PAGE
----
This is a two-year project funded by the Banting Postdoctoral Fellowship program, which is administered by Canada’s three federal granting agencies.
This research project critically examines social media as a space for non-profit organizations (NPOs) to work towards ending gender-based violence. NPOs that engage with issues such as sexual violence and homophobic gender policing feel pressure to consider social media as a viable space for social change.
Our current understanding of how NPOs use social media is limited by preconceived, celebratory ideas about the potential of social media spaces. These analyses critique NPOs as poor users while neglecting to consider the technologies themselves. Decisions made by social media designers and engineers constrain, facilitate and prompt particular uses. At the same time, users behave in unexpected ways. When design, use and technologies intersect, entirely new forms of public engagement can arise.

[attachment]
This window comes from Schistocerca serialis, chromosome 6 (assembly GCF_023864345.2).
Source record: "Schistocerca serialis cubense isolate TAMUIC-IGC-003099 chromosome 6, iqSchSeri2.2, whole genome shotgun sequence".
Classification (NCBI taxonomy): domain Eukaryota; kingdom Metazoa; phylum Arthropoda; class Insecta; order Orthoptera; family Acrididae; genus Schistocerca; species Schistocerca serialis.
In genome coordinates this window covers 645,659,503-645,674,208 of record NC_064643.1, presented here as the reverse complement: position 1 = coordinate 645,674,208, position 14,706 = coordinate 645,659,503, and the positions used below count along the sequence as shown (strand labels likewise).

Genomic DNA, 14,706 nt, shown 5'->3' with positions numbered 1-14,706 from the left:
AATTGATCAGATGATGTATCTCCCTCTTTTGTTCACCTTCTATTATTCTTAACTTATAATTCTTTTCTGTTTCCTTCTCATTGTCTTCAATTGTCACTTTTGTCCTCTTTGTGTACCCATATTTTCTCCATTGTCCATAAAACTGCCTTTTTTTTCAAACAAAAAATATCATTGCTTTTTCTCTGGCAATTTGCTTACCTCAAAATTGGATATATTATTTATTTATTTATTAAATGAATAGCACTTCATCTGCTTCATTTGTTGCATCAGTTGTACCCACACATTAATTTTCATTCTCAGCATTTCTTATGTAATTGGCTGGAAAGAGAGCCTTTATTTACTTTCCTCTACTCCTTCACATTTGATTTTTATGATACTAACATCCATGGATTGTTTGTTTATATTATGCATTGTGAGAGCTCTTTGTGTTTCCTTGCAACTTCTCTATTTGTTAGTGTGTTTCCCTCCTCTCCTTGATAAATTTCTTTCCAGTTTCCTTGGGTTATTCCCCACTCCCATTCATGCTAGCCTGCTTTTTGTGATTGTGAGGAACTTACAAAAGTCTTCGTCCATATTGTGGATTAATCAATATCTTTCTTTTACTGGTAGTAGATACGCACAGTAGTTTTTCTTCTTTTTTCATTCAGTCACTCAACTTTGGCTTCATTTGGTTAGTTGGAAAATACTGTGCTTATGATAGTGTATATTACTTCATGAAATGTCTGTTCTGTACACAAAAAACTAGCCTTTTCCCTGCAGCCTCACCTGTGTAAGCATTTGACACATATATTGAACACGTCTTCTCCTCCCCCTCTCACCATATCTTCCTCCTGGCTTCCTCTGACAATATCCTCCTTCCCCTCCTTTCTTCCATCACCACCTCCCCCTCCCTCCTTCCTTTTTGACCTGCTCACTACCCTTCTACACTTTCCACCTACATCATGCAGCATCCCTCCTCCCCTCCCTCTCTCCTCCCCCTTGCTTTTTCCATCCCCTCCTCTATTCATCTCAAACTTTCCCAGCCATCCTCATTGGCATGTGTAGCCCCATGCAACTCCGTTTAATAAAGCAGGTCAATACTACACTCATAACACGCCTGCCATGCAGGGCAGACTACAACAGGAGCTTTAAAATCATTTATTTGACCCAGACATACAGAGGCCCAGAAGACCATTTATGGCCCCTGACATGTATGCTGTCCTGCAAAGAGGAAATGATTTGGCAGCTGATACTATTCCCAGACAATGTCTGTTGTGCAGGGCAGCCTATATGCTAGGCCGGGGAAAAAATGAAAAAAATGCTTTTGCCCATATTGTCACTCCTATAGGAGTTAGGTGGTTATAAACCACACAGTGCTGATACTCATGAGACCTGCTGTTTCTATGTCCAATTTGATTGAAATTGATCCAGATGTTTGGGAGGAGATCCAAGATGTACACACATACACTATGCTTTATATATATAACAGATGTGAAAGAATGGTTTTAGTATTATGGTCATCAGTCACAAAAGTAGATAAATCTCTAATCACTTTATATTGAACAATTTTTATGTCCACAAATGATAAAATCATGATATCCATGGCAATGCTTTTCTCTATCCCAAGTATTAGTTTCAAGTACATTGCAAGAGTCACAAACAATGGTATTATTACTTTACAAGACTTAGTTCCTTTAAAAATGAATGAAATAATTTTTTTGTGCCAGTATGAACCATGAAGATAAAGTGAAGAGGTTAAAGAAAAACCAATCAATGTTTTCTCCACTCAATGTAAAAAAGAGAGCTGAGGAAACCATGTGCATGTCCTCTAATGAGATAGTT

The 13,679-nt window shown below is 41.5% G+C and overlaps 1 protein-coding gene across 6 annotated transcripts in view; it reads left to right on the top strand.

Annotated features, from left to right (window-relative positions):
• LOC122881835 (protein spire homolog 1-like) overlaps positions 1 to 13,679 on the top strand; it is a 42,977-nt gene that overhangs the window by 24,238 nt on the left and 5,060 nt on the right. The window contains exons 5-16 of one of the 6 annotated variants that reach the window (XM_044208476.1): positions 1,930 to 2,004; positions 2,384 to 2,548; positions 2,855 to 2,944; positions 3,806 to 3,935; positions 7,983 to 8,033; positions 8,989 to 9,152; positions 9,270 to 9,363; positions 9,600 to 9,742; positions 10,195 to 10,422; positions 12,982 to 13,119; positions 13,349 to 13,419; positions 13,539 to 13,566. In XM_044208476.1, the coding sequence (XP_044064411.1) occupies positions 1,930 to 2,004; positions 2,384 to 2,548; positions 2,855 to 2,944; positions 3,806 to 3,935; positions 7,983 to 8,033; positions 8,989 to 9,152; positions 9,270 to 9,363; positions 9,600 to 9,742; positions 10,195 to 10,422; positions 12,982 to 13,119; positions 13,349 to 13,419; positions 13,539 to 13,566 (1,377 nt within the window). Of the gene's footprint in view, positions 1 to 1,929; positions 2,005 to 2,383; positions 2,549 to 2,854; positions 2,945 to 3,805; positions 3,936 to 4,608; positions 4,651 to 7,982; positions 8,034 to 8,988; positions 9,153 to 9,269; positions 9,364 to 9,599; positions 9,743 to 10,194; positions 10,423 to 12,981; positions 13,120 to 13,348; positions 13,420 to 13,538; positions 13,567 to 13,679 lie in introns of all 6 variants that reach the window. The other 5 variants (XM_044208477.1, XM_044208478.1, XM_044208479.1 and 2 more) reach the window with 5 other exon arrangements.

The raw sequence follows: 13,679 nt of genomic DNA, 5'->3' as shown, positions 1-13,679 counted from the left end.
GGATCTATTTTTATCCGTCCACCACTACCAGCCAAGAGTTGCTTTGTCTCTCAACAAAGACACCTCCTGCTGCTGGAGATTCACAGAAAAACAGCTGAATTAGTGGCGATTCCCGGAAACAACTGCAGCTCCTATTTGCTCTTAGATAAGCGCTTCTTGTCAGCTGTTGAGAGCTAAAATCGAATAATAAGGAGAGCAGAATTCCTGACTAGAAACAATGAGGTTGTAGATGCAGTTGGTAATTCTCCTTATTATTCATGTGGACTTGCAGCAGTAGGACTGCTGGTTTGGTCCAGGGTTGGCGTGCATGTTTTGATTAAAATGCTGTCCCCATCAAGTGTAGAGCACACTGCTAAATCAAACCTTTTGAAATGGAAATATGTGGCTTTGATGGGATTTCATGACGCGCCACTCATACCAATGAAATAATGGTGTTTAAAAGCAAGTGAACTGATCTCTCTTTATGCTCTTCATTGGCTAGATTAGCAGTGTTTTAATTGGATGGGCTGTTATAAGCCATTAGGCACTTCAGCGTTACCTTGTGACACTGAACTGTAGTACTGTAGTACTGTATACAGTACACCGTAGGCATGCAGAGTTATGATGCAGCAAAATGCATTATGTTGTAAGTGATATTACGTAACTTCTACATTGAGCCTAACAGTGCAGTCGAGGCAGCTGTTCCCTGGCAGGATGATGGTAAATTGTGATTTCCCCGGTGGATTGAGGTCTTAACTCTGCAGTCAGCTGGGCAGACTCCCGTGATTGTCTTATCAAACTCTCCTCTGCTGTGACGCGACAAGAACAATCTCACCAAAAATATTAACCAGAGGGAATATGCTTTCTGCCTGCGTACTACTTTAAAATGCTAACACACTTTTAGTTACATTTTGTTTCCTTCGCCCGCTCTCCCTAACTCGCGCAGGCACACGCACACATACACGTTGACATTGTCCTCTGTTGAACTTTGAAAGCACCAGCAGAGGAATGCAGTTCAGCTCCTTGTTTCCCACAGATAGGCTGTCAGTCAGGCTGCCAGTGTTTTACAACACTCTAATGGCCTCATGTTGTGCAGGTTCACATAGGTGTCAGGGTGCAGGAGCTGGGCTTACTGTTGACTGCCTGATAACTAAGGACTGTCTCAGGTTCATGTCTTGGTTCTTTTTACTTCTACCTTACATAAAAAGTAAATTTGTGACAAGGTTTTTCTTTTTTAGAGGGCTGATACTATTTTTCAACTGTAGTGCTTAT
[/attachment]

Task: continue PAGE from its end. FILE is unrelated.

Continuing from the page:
This research investigates the design of Twitter and Facebook and how and why anti-violence NPOs use these spaces. Gendered power dynamics produced through technological design, the underlying code, and the varied uses of social media are part of this research. This gendered analysis is particularly vital for the anti-violence sector and will better position NPOs to evaluate risks and opportunities when devoting limited time and resources to social media strategies.